Cloth records, syllabic scripts, and bone calendars.
Some of my favorite fantasy novels integrate record keeping and calendar systems that thoughtfully diverge from Earth-standard, like Pern's focus on the 250 year orbital cycles for thread's return and L. E. Modesitt's default tendays. I also really appreciate alternate recordkeeping systems, like those showcased in some of Ken Liu's short fiction. My general assumption is that truth is stranger than fiction, though, so I wanted to do a little investigating into the real-world possibilities before I started developing my own fictional recordkeeping systems.
- Less fact and more fun, but here's an alphabet made entirely from natural stones.
- In Medieval societies, the beginning of the year varied wildly between Easter, Christmas, and March 25, which is apparently significant because apparently it's when Gabriel appeared to Mary.
- Single entry accounting dates back to the earliest records we have of Mesopotamia, while double-entry bookkeeping comes to us from 15th century Italy.
- Historically speaking, at least in the Late Medieval period of England & France, a lot of books were made out of (recycled) linen, which meant they were vulnerable to moth infestations. Important records could be protected with fragrant herbs like sumac, bog myrtle, wormwood, and rosemary.
- Most human calendars have not been four season, 12 month solar calendars. Egyptians kept track of time according to a 3-season system based on the flood habits of the Nile River. The coming and going of monsoon season, or various iterations of wet/dry season, were more important in places like Costa Rica, where I spent my honeymoon.
Older criteria for civilization basically say that "writing" is a necessary component of a civilization, along with stuff like complex government and social hierarchies. But the definition has been broadened mostly thanks to systems of record-keeping like the Inca quipu, which serve essentially the same purpose, tracking calendars and tithes. These days we tend to think of writing as being about creative expression or conveying institutional knowledge, but it was originally developed basically for tax records and merchant ledgers.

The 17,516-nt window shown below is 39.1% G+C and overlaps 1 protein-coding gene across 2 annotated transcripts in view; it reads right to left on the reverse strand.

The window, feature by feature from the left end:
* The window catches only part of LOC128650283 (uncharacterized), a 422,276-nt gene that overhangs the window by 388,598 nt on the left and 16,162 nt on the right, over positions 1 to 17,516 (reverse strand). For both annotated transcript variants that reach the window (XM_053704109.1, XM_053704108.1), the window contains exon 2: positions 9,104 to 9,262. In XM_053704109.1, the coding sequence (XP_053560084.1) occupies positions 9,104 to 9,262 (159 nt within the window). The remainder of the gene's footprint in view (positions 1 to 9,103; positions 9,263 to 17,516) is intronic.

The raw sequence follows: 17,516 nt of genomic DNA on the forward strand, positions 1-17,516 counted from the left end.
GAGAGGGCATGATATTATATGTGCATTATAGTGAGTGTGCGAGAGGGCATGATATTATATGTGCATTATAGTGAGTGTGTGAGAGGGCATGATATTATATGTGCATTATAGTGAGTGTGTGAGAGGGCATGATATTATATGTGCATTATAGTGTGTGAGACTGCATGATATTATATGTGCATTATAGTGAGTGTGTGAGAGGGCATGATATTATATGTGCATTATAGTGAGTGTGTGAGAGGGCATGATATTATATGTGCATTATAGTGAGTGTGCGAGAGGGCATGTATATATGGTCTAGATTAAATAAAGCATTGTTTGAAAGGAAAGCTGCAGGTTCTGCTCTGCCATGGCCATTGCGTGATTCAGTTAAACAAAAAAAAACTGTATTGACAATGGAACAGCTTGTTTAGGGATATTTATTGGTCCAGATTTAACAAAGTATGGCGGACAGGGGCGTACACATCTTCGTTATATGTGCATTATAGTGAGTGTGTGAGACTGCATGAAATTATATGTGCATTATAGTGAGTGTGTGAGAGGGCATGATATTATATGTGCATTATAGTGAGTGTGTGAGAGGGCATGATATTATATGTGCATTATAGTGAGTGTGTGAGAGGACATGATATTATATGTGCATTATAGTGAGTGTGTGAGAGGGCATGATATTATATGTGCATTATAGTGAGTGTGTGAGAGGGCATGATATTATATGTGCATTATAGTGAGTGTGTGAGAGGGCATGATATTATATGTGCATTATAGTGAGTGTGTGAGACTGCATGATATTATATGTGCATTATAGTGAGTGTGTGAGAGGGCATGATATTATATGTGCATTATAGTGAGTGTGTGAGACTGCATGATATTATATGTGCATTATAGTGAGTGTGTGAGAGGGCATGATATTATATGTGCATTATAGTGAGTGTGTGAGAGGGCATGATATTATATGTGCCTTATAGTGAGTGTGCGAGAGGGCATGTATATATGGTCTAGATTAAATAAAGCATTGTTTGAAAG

Linear Elamite is the oldest known written script to rely on syllables (like the modern alphabet), rather than sounds and logograms (like cuneiform and hieroglyphics). The history of it is fascinating; the folks who lived in ancient Susa developed a writing system contemporaneously with cuneiform, abandoned it, and then 800 years later picked it up again and developed it into a more phonetic style alphabet like what the Phoenicians developed c. 1100 B.C.E.
In Toba Batak society, the calendar is specifically designed to keep lunar and solar months aligned. They don't particularly keep track of which year it is, but do maintain months of 29 to 31 days. As with the Egyptians, expert timekeeperrs keep a careful eye on the rise and fall of constellations. The solar calendar is important for agricultural reasons, but the lunar calendar is easier to keep track of by casual eyesight alone. One of the reasons the intercalary days work out pretty well is that the year starts when sky signs align, which is pretty informal and can flex a bit. But there's no need to be super strict about exact days as long as everyone in the community can figure out the important moments, like when to have a big joint ritual with lots of people who live far apart, or, yanno, when to plant crops.
One of the things I find most interesting about this particular Indonesian record keeping method, though, is that the name of the timekeeping specialists -- critically important, each community had one -- is derived from the buffalo ribs used to track the days. The rib has 4 rows, 2 with 30 holes (for the days), 2 with 12 holes (for the months). Thread is passed through the holes to "cross off" days that had passed.
The purpose of Stonehenge has been "a mystery" for as long as I've been aware of it, although scholars generally think it functioned as a calendar. Recently, though, Timothy Darvill thinks he's figured out how it works as a solar calendar, right down to the Egyptian-style ten-day weeks (related to decans, which are an interesting astronomical phenomenon) with an intercalary month and leap days.
📗 If you found this interesting, you may also enjoy this eclectic overview of articles I enjoyed, including some focused on textiles, as well as this reflection on the prevalence of war in religious texts.
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📝 Do you know an interesting or obscure record keeping system? Please reach out — I'd love to hear about it, either via email or in a comment on the web version where other readers can see.
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